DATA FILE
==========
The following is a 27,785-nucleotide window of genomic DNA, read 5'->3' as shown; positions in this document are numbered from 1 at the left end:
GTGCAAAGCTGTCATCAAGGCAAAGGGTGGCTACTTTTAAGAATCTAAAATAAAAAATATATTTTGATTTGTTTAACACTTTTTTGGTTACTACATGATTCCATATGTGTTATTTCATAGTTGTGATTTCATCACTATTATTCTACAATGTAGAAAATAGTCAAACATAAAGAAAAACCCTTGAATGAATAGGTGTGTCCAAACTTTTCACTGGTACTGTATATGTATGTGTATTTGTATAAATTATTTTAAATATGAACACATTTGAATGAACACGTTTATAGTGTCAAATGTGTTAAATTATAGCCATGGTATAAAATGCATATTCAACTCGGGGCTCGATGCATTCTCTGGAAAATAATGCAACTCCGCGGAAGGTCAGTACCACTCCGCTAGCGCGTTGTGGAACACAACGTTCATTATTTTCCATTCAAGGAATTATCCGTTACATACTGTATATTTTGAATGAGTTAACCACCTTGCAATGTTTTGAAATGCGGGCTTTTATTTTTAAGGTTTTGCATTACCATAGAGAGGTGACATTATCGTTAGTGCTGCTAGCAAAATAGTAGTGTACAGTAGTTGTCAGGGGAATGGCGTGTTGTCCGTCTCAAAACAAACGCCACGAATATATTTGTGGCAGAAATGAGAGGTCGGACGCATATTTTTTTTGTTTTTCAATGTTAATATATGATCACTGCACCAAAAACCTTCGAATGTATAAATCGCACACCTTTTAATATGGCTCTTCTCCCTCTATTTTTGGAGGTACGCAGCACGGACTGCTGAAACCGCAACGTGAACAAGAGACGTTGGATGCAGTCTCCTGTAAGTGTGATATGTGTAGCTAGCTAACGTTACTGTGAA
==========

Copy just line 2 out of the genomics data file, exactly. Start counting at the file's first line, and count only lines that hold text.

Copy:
GTGCAAAGCTGTCATCAAGGCAAAGGGTGGCTACTTTTAAGAATCTAAAATAAAAAATATATTTTGATTTGTTTAACACTTTTTTGGTTACTACATGATTCCATATGTGTTATTTCATAGTTGTGATTTCATCACTATTATTCTACAATGTAGAAAATAGTCAAACATAAAGAAAAACCCTTGAATGAATAGGTGTGTCCAAACTTTTCACTGGTACTGTATATGTATGTGTATTTGTATAAATTATTTTAAATATGAACACATTTGAATGAACACGTTTATAGTGTCAAATGTGTTAAATTATAGCCATGGTATAAAATGCATATTCAACTCGGGGCTCGATGCATTCTCTGGAAAATAATGCAACTCCGCGGAAGGTCAGTACCACTCCGCTAGCGCGTTGTGGAACACAACGTTCATTATTTTCCATTCAAGGAATTATCCGTTACATACTGTATATTTTGAATGAGTTAACCACCTTGCAATGTTTTGAAATGCGGGCTTTTATTTTTAAGGTTTTGCATTACCATAGAGAGGTGACATTATCGTTAGTGCTGCTAGCAAAATAGTAGTGTACAGTAGTTGTCAGGGGAATGGCGTGTTGTCCGTCTCAAAACAAACGCCACGAATATATTTGTGGCAGAAATGAGAGGTCGGACGCATATTTTTTTTGTTTTTCAATGTTAATATATGATCACTGCACCAAAAACCTTCGAATGTATAAATCGCACACCTTTTAATATGGCTCTTCTCCCTCTATTTTTGGAGGTACGCAGCACGGACTGCTGAAACCGCAACGTGAACAAGAGACGTTGGATGCAGTCTCCTGTAAGTGTGATATGTGTAGCTAGCTAACGTTACTGTGAA